Best of Honolulu

Best of Honolulu

Best of Honolulu / We gather every year to toast the things we love about Honolulu–the best foods, bars, entertainers and artists and the best things around this island that keep us honest. The Best Of Honolulu issue is our way of bringing the island together–by having you tell us what you think, and responding with a few thoughts of our own.

David Cheever started his decades-long marketing career in Hawaii as VP of Marketing for a local bank. Eight years later, he launched his own marketing business, serving banks, food companies, retailers, lawyers, architects, contractors, resorts, tech companies and non-profits.

Wilco will probably never amass the mainstream star power contained in a single strand of Justin Bieber’s golden locks, but it’s not something the group’s ring leader, Jeff Tweedy, is lamenting over. The aging, grizzled dad, who resides in Chicago with his two sons and his wife Sue, feels fortunate and grateful for the more-than-comfortable success he’s enjoyed since his humble beginnings.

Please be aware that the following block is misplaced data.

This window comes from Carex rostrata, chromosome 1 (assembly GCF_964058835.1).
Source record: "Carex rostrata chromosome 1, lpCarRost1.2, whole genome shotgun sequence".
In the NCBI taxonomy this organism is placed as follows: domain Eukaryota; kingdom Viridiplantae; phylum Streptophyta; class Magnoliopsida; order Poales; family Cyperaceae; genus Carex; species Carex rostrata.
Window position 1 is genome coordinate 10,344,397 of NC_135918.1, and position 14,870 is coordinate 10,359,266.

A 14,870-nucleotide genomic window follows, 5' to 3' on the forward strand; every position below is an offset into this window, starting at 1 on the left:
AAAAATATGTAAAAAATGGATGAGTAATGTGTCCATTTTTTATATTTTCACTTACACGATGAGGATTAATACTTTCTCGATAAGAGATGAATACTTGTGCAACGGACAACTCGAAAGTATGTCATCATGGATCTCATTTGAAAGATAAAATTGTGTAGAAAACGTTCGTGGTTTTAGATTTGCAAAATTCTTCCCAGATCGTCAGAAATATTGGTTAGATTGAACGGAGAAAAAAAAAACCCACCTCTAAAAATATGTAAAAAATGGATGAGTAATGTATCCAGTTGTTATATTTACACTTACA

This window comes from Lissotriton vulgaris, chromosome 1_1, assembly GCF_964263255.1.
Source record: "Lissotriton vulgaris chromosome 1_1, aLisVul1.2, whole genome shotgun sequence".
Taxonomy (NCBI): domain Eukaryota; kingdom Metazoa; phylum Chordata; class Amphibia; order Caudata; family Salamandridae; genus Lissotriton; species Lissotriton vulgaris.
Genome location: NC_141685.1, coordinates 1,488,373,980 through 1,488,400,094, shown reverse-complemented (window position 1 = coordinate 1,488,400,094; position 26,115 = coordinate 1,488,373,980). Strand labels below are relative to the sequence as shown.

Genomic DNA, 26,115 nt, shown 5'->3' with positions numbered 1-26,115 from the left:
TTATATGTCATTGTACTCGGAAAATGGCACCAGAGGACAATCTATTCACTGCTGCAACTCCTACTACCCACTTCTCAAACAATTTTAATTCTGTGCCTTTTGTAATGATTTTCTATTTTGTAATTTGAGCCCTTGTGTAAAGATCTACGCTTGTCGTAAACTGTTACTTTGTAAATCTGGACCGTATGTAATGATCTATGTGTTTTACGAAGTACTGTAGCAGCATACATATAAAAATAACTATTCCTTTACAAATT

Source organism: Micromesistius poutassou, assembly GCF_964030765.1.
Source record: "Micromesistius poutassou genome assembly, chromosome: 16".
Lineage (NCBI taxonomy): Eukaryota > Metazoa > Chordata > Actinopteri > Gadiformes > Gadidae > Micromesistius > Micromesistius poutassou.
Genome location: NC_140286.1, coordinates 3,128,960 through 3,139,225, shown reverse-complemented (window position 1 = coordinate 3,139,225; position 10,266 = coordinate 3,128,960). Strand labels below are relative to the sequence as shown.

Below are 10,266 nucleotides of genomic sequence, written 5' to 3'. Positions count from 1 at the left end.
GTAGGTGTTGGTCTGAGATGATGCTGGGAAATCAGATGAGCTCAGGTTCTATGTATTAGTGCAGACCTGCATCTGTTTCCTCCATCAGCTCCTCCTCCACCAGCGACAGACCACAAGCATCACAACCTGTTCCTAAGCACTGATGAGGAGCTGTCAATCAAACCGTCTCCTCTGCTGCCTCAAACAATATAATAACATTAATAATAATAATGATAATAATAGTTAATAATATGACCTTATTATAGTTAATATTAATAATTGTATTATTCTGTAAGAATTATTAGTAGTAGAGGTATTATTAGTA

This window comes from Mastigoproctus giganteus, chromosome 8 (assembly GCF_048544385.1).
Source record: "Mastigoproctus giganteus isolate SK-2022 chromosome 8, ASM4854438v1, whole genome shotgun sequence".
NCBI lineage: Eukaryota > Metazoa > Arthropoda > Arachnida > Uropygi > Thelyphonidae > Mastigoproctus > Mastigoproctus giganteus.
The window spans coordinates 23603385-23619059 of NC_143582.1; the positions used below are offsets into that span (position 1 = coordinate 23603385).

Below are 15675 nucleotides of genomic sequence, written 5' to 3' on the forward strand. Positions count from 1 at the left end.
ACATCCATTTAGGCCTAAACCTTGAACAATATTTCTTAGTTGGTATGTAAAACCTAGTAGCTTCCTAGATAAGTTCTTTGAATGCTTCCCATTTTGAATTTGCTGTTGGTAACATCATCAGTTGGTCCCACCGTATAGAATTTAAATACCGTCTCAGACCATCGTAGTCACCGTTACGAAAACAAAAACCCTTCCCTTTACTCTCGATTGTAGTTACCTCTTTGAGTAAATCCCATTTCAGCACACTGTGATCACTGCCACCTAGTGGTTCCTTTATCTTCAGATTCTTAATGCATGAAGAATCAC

A retired Naval Intelligence Officer, Al Santoro, learned how to be a farmer, and then learned how to farm organically. Together with his wife, Joan, Santoro owns and operates Poamoho Organic Produce on the North Shore.

In the first issue of the Honolulu Weekly, July 17, 1991, then-editor, Julia Steele reported on the Tusitala Street evictions: All of the women left on the land agreed that they’d rather be dragged off the property than leave voluntarily. They met frequently, over coffee and doughnuts from the corner ABC store, to discuss the eviction, their options and their fate.

We couldn’t even begin to pick the best of the best, so we picked one issue from each of our 20 volumes, taped them to the wall of our War Room, and threw darts. Just kidding.